Materials Today (Oxford, England: 136,000 unique monthly visits)
“Mushroom-like nanowires stand up for elastronics”
January 7, 2019

A dense forest of mushroom-like gold nanowires grown on soft, flexible substrates could enable a new generation of wearable or implantable stretchable electronic devices, believe researchers [Wang et al., ACS Nano (2018), DOI: 10.1021/acsnano.8b05019]. Elastronics – electronic devices that can bend and flex repeatedly without impacting on performance – are ideally suited to on-the-skin monitoring or diagnostic applications.

Genetic Literacy Project (North Wales, PA: 127,000 unique monthly visits)
“Scientist can identify organic and conventional milk with a simple chemistry test”
January 11, 2019

Though consumers and regulators may be easy to fool, it is exceedingly difficult to trick scientists. A new paper in the Journal of Agricultural and Food Chemistry shows how chemists can use isotope analysis to discriminate between conventional and organic milk…. Isotopes are atoms of the same element….that have different numbers of neutrons….Though isotopes are chemically identical, they can be easily detected by chemists in the laboratory.

IYPT2019 in the News

CNN (Atlanta, GA: 23.97 million unique monthly visits)
“Fareed Zakaria GPS”
January 13, 2019

ZAKARIA: Did you know that 2019 is the International Year of the Periodic Table of Elements?
And what better way to celebrate the 150th anniversary of that landmark scientific innovation than to quiz you on your chemical knowledge. My question of the week: Which country is named for an element on the periodic table? India, Poland, Lesotho or Argentina? Stay tuned and we'll tell you the correct answer….The answer to my "GPS" challenge this week is D, Argentina, named for the element whose symbol is Ag, from the Latin argentum. Of course, this is the metal known as silver. If you ever feel you want to try to memorize the elements, try using Tom Lehrer's classic song to help you along.

Medium (San Francisco, CA: 24.11 million unique monthly visits)
“2018 was record year for FDA drug approvals”
January 4, 2019

The US Food and Drug Administration (FDA) approved an all-time high number of drugs in 2018. Of the 59 new molecular entities that obtained the FDA’s approval to go to market, there was an assortment of small molecules, biologics, and new modalities, according to an article by Lisa M. Jarvis in Chemical & Engineering News.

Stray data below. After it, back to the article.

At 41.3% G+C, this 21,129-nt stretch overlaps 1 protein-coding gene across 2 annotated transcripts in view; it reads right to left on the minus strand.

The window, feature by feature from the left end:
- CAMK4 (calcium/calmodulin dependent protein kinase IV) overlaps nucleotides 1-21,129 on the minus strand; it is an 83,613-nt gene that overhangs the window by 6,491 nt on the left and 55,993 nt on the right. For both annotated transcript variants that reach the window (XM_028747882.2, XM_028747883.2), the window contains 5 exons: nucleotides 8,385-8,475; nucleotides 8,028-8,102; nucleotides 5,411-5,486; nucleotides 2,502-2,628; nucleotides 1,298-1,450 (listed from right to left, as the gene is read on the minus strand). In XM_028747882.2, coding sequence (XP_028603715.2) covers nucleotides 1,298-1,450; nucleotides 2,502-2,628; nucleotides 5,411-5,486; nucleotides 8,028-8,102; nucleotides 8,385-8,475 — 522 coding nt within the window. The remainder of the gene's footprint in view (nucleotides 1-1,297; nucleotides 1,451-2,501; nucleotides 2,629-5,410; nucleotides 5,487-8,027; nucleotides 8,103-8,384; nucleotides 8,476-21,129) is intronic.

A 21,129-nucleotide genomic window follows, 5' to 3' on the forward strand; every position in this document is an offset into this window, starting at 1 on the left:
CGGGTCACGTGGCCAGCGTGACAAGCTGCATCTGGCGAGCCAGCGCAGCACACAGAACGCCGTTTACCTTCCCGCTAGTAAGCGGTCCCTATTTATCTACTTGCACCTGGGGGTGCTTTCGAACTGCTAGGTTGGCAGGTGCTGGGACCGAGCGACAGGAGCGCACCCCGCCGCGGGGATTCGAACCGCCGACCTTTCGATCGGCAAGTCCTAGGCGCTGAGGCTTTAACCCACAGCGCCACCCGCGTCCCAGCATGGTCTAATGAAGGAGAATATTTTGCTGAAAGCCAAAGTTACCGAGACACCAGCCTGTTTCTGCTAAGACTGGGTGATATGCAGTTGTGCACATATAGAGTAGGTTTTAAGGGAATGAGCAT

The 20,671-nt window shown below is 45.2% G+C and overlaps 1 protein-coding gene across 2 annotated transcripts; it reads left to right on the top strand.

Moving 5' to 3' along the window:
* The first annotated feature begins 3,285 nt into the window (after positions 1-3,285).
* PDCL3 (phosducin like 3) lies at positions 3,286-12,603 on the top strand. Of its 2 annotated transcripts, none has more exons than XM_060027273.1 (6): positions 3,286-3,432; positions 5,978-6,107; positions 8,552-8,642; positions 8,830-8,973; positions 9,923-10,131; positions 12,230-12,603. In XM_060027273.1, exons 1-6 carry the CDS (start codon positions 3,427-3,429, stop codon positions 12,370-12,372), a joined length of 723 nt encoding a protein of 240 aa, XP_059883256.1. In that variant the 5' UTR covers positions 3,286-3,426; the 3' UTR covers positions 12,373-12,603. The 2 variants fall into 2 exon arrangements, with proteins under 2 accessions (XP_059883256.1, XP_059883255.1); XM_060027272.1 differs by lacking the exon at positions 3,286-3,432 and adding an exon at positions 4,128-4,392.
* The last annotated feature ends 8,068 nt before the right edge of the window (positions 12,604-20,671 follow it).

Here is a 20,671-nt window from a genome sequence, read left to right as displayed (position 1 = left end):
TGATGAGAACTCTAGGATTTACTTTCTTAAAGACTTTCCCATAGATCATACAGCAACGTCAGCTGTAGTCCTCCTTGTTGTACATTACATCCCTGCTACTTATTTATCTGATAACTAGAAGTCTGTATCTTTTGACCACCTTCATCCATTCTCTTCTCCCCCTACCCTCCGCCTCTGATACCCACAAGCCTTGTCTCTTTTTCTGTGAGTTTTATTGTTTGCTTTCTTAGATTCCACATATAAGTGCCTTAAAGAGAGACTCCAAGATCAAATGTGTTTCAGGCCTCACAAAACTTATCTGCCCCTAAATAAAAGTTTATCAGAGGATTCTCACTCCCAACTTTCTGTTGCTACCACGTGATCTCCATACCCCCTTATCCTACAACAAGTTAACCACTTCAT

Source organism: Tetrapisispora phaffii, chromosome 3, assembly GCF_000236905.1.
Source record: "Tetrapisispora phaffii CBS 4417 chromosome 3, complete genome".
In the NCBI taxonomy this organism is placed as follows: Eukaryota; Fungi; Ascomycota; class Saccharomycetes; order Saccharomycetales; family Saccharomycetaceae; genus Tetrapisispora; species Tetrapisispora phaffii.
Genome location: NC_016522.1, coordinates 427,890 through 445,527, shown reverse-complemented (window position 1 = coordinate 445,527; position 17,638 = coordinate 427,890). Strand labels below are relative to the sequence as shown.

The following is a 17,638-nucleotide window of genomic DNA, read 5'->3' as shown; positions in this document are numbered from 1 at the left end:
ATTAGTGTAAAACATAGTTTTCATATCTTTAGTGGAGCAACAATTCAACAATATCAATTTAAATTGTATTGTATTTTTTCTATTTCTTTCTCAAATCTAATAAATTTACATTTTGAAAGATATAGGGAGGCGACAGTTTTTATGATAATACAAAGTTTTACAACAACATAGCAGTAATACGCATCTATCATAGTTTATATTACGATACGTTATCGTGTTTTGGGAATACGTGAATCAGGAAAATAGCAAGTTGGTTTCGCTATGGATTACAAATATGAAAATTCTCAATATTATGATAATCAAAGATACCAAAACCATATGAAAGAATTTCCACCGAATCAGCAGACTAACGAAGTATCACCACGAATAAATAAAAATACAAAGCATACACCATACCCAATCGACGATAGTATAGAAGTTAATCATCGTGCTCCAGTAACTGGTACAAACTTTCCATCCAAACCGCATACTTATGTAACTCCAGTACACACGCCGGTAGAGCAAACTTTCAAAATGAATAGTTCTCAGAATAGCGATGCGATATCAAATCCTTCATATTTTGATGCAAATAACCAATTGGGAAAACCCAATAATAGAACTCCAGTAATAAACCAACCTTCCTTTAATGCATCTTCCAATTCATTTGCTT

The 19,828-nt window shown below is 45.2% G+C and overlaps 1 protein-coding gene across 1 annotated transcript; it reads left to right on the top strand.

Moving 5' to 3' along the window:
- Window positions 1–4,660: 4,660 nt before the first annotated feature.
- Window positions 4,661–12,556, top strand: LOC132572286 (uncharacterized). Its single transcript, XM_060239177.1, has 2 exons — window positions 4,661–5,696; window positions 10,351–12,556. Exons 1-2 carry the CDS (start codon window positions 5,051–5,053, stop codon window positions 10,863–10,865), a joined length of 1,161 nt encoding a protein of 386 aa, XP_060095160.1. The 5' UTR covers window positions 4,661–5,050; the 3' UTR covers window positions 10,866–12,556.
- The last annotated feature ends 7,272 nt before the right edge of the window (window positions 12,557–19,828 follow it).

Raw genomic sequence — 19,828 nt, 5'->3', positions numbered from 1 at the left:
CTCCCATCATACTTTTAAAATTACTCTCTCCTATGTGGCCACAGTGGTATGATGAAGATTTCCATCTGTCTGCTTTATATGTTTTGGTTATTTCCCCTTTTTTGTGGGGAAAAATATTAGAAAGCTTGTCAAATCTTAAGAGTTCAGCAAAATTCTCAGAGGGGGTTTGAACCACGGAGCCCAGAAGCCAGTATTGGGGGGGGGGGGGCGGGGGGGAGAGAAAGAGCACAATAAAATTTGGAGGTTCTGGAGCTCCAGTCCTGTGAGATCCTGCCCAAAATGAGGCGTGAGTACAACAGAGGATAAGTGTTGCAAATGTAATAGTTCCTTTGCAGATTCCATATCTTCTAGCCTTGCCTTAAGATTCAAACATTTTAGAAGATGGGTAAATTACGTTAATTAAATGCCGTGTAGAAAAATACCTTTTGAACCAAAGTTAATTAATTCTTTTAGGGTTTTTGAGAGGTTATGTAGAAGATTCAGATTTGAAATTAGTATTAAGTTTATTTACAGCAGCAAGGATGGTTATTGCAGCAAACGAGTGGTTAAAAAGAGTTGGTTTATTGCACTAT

ScienceDaily (Rockville, MD: 11.82 million unique monthly visits)
“DNA design that anyone can do”
January 3, 2019

After the sequences are generated, the user can order them to easily fabricate the specified shape. In this paper, the researchers created shapes in which all of the edges consist of two duplexes of DNA, but they also have a working program that can utilize six duplexes per edge, which are more rigid. The corresponding software tool for 3-D polyhedra, called TALOS, is available online and will be published soon in the journal ACS Nano.

More than 20 media outlets, including Tasnimnews (Tehran, Iran: 10.18 million unique monthly visits) and Value Walk (Passaic, NJ: 1.72 million unique monthly visits), covered the story.

ScienceDaily (Rockville, MD: 11.82 million unique monthly visits)
“Carrying and releasing nanoscale cargo with ‘nanowrappers’”
January 3, 2019

This holiday season, scientists…have wrapped a box of a different kind. Using a one-step chemical synthesis method, they engineered hollow metallic nanosized boxes with cube-shaped pores at the corners and demonstrated how these "nanowrappers" can be used to carry and release DNA-coated nanoparticles in a controlled way. The research is reported in a paper published on Dec. 12 in ACS Central Science, a journal of the American Chemical Society (ACS).

Ten media outlets, including R&D Magazine Online (Rockaway, NJ: 160,000 unique monthly visits) and Nanowerk (Honolulu, HI: 157,000 unique monthly visits), covered the story.

The Plain Dealer Online/Cleveland.com (Cleveland, OH: 11.51 million unique monthly visits)
“Is organic food better for you than conventionally produced food?”
January 2, 2019

When it comes to meat and milk, organic products can have about 50% more omega-3 fatty acids, a type of unsaturated healthy fat, than conventionally produced products. In a recent six-year study in the Journal of Agricultural and Food Chemistry, researchers found that organic onions had about a 20% higher antioxidant content than conventionally grown onions.

Five media outlets, including MLive (Farmington Hills, MI: 10.83 million unique monthly visits) and TheSyracuse.com (Syracuse, NY: 3.16 million unique monthly visits), covered the story.